What Came Before MannKind?

Still down around 90% from its highs less than a decade ago, there's been no giant leap for MannKind  (Nasdaq: MNKD  )  shareholders. The debate rages over whether the company's revolutionary inhalable insulin, slated to go in front of the Food and Drug Administration next year, will be a complete flop or a massive blockbuster success. In a brand new premium report on MannKind, we outline every key topic investors have to know with this risky stock. Below is a short sample of what you can find in the full version.

Current treatments
Since patients with type 1 diabetes cannot produce sufficient amounts of insulin naturally, they must have insulin injections to maintain healthy blood sugar levels. Many early-stage type 2 diabetics will make changes to their diet first, but may also have to take daily doses of insulin as the disease progresses. A large number of these patients need to take long-acting insulin to regulate blood sugar levels throughout the day, supplemented by rapid-acting insulin whenever they eat a meal. Fast-acting insulins currently on the market include Novo Nordisk's (NYSE: NVO  ) NovoLog, Sanofi's (NYSE: SNY  ) Apidra, and Eli Lilly's (NYSE: LLY  ) Humalog, which garnered $2.37 billion in sales for fiscal 2011.

It's important to note that all of these fast-acting insulins are administered through injections -- and anyone who's received a flu shot or donated blood can attest to the discomfort of needle pricks. So, why hasn't someone engineered alternate delivery systems for insulin that make injections obsolete?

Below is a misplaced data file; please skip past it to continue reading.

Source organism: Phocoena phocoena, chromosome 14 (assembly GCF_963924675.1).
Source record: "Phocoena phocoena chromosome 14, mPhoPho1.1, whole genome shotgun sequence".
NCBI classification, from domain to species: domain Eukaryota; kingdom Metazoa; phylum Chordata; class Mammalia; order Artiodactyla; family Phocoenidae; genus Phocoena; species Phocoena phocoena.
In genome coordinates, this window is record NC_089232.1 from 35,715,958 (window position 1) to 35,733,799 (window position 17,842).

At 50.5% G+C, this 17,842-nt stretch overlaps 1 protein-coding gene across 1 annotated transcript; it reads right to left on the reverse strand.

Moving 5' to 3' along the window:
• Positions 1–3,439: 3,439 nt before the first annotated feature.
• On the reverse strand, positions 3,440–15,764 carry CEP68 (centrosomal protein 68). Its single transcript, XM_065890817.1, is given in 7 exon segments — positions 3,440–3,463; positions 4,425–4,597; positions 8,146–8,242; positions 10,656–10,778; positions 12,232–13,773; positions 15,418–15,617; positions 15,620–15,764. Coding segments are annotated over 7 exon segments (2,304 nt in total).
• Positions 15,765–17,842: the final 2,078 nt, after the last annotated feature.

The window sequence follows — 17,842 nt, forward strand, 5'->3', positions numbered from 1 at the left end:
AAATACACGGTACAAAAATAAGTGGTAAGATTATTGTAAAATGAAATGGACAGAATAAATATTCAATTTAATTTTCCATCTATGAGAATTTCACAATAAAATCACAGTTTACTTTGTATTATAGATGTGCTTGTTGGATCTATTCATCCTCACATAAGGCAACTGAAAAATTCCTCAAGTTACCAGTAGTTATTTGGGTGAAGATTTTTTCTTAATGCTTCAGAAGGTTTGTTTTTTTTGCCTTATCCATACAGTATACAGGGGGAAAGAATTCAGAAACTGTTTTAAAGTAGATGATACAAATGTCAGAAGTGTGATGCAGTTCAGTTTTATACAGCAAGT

Breathe in, breathe out
Well, Pfizer (NYSE: PFE  )  actually did commercialize Nektar Therapeutics' (Nasdaq: NKTR  ) inhalable insulin Exubera in 2006, but the product failed to impress doctors and patients alike. There were several issues that caused sales to flounder: The inhaler was massive, there wasn't enough clinical evidence to justify the higher price of this drug over injected insulins, and Pfizer's marketing strategy may have been wrong. As a result, the product was available for about a year before Pfizer decided to take it out of play and begrudgingly accept a $2.8 billion loss. Exubera's dismal sales spooked Pfizer's peers Eli Lilly and Novo Nordisk, which were working on their own inhalable insulins, and both companies canned their programs in 2008. None of the major pharma companies have made any steps to jump back into this market since.

Anyone bearish on MannKind's prospects can quickly cite Exubera's commercial failure and believe that there simply isn't a market for inhalable insulin. However, is Afrezza really just another inhalable insulin destined to fail? Learn the full story in our full premium report. It also comes with a full year of analyst updates to keep you covered as key news develops, so don't miss out -- simply click here now to claim your copy today.

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  • Report this Comment On November 21, 2012, at 2:18 PM, AceOfSaves wrote:

    "There were several issues that caused sales to flounder: ...and Pfizer's marketing strategy may not have been wrong."

    If the marketing strategy was not wrong, then why did sales flounder?

    - AoS

  • Report this Comment On November 23, 2012, at 8:48 AM, TMFMassimo wrote:

    That's a typo, it should be "may have been wrong." Thanks for pointing it out, we'll get that fixed as soon as possible.

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